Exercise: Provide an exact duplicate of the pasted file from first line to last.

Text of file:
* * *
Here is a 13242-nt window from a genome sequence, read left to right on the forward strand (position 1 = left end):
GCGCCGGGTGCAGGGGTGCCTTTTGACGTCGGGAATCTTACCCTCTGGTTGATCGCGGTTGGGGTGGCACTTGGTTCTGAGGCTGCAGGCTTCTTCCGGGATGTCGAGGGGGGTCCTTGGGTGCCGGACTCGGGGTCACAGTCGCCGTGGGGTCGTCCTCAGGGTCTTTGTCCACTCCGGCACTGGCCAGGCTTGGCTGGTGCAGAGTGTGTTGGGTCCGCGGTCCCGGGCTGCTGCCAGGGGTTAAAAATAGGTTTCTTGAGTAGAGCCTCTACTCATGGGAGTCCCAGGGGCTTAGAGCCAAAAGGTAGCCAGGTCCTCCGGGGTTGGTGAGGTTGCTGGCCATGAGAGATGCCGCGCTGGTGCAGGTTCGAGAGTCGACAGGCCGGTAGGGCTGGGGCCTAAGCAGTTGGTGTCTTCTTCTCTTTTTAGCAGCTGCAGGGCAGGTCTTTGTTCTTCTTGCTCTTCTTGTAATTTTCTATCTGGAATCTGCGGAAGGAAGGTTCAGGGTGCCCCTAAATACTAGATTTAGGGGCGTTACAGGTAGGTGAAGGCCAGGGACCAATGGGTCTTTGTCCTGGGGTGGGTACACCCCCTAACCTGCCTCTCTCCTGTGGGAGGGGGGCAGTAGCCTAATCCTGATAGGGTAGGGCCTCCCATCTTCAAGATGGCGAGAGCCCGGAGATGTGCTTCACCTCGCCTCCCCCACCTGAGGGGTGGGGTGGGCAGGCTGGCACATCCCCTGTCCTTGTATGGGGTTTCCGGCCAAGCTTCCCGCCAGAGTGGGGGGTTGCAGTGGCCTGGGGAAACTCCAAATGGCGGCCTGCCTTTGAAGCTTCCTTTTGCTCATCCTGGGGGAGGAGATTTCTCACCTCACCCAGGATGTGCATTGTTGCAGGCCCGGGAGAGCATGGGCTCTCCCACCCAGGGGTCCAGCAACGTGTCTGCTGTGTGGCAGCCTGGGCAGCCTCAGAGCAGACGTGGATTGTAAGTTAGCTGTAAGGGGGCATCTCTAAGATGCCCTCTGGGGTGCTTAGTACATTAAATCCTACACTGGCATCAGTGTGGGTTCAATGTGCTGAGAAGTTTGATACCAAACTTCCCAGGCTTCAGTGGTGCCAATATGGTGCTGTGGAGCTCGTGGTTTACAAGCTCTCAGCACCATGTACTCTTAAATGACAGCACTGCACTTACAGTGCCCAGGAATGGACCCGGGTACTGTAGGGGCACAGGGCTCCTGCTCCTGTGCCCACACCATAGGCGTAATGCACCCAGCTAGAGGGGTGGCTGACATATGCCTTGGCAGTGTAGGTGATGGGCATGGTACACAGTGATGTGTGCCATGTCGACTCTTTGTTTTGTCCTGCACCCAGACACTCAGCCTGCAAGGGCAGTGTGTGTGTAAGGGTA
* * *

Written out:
Here is a 13242-nt window from a genome sequence, read left to right on the forward strand (position 1 = left end):
GCGCCGGGTGCAGGGGTGCCTTTTGACGTCGGGAATCTTACCCTCTGGTTGATCGCGGTTGGGGTGGCACTTGGTTCTGAGGCTGCAGGCTTCTTCCGGGATGTCGAGGGGGGTCCTTGGGTGCCGGACTCGGGGTCACAGTCGCCGTGGGGTCGTCCTCAGGGTCTTTGTCCACTCCGGCACTGGCCAGGCTTGGCTGGTGCAGAGTGTGTTGGGTCCGCGGTCCCGGGCTGCTGCCAGGGGTTAAAAATAGGTTTCTTGAGTAGAGCCTCTACTCATGGGAGTCCCAGGGGCTTAGAGCCAAAAGGTAGCCAGGTCCTCCGGGGTTGGTGAGGTTGCTGGCCATGAGAGATGCCGCGCTGGTGCAGGTTCGAGAGTCGACAGGCCGGTAGGGCTGGGGCCTAAGCAGTTGGTGTCTTCTTCTCTTTTTAGCAGCTGCAGGGCAGGTCTTTGTTCTTCTTGCTCTTCTTGTAATTTTCTATCTGGAATCTGCGGAAGGAAGGTTCAGGGTGCCCCTAAATACTAGATTTAGGGGCGTTACAGGTAGGTGAAGGCCAGGGACCAATGGGTCTTTGTCCTGGGGTGGGTACACCCCCTAACCTGCCTCTCTCCTGTGGGAGGGGGGCAGTAGCCTAATCCTGATAGGGTAGGGCCTCCCATCTTCAAGATGGCGAGAGCCCGGAGATGTGCTTCACCTCGCCTCCCCCACCTGAGGGGTGGGGTGGGCAGGCTGGCACATCCCCTGTCCTTGTATGGGGTTTCCGGCCAAGCTTCCCGCCAGAGTGGGGGGTTGCAGTGGCCTGGGGAAACTCCAAATGGCGGCCTGCCTTTGAAGCTTCCTTTTGCTCATCCTGGGGGAGGAGATTTCTCACCTCACCCAGGATGTGCATTGTTGCAGGCCCGGGAGAGCATGGGCTCTCCCACCCAGGGGTCCAGCAACGTGTCTGCTGTGTGGCAGCCTGGGCAGCCTCAGAGCAGACGTGGATTGTAAGTTAGCTGTAAGGGGGCATCTCTAAGATGCCCTCTGGGGTGCTTAGTACATTAAATCCTACACTGGCATCAGTGTGGGTTCAATGTGCTGAGAAGTTTGATACCAAACTTCCCAGGCTTCAGTGGTGCCAATATGGTGCTGTGGAGCTCGTGGTTTACAAGCTCTCAGCACCATGTACTCTTAAATGACAGCACTGCACTTACAGTGCCCAGGAATGGACCCGGGTACTGTAGGGGCACAGGGCTCCTGCTCCTGTGCCCACACCATAGGCGTAATGCACCCAGCTAGAGGGGTGGCTGACATATGCCTTGGCAGTGTAGGTGATGGGCATGGTACACAGTGATGTGTGCCATGTCGACTCTTTGTTTTGTCCTGCACCCAGACACTCAGCCTGCAAGGGCAGTGTGTGTGTAAGGGTA